Education is the key to raising number of organ donors in city

PUBLISHED : Saturday, 16 July, 2016, 12:18am
UPDATED : Saturday, 16 July, 2016, 11:17pm

There has been much talk in Hong Kong about how to raise their organ donation rates.

While some correspondents have suggested [opt out] legislation is required to ensure the city has more organ donors, I think that education is crucial.

This should start with general education lessons in our primary schools.

Though most young people are willing to become organ donors , I think that many of them will be forced to abandon their decision as most of their parents, especially the much older generation, are still very conservative.

For example, most Chinese still believe that if an organ is removed from the body, you do not have that particular organ when you enter the spiritual world.

They also believe that the operative procedure on the deceased individuals will not be as respectful as on those who are alive.

According to a research paper, the Chinese had the highest number of respondents who said that their parents or elderly family members had superstitious fears about death and issues of dying.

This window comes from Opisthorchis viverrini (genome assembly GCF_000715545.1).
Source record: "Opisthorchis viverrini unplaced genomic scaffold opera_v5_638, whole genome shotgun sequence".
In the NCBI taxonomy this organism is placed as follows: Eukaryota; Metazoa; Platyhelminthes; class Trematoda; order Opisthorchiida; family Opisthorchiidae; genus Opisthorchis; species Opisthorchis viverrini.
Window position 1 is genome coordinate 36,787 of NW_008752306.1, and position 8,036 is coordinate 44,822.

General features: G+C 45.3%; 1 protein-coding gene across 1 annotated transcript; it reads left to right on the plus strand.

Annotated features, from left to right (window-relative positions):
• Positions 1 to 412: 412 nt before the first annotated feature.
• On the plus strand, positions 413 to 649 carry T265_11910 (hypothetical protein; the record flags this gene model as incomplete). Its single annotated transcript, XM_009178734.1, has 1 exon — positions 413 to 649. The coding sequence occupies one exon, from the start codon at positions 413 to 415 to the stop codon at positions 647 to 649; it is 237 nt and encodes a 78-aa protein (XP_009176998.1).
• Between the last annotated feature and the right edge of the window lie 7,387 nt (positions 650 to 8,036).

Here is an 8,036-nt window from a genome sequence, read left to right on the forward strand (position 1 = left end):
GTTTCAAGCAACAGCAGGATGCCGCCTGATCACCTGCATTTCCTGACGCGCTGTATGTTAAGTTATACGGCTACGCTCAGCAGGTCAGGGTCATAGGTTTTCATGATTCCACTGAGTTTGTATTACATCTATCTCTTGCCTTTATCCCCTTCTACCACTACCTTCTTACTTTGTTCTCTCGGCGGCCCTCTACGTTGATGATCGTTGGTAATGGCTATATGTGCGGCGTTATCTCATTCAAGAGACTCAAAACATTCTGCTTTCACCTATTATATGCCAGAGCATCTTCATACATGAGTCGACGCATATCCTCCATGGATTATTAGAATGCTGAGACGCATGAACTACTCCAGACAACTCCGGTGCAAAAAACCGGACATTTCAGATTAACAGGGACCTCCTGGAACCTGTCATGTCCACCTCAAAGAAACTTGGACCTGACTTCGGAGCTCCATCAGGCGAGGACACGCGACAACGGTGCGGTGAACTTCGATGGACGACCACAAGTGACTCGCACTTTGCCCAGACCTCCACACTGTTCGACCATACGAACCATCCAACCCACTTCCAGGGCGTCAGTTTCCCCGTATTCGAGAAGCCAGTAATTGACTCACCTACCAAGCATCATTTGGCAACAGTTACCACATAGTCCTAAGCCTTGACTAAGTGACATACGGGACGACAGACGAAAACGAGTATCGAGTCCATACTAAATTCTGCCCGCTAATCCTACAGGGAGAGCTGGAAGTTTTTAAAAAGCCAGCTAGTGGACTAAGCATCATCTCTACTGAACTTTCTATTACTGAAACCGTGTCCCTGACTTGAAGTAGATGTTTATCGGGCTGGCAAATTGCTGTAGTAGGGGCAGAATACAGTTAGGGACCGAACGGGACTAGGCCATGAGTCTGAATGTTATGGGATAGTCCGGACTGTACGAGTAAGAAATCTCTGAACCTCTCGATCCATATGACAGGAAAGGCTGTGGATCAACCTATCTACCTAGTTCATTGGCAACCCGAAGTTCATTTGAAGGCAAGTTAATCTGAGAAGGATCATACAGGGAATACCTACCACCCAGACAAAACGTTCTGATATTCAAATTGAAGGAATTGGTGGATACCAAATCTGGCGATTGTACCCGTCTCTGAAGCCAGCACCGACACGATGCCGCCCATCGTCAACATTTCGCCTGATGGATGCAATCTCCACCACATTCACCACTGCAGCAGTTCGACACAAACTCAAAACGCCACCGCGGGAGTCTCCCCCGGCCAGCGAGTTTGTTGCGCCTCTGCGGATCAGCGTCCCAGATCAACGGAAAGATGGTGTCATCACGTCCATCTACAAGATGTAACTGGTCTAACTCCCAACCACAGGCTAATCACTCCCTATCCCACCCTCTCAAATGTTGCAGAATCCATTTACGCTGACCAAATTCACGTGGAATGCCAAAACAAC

They said that elderly family members did not allow them to sign as organ donors, as they believed that signing or agreeing to become an organ donor brought bad luck and even hastened their death. A lot of Chinese cite family disapproval as the barrier preventing them from signing on as a donor.

There is also the issue of fear of disfigurement, that many Asians worry that the deceased body will not be presentable for funeral viewing, aggravating distress to the loved ones and their families.

Thus in order to improve the organ donation rates in Hong Kong, it is important to correct the misconceptions. This can be done in the form of regular talks in public venues.

In countries such as the United States and UK, there is an organ donation awareness month, in which there are local, regional and national activities to raise awareness of the public on the importance of organ donation.

Perhaps Hong Kong could follow suit. Successful organ recipients who have their new lease of life can be invited to give talks in schools and hospitals across the city.

Of course, we do not expect to change people’s perceptions on organ donations overnight, but at least with education, hopefully the situation will improve over time.

Eunice Li Dan Yue, Singapore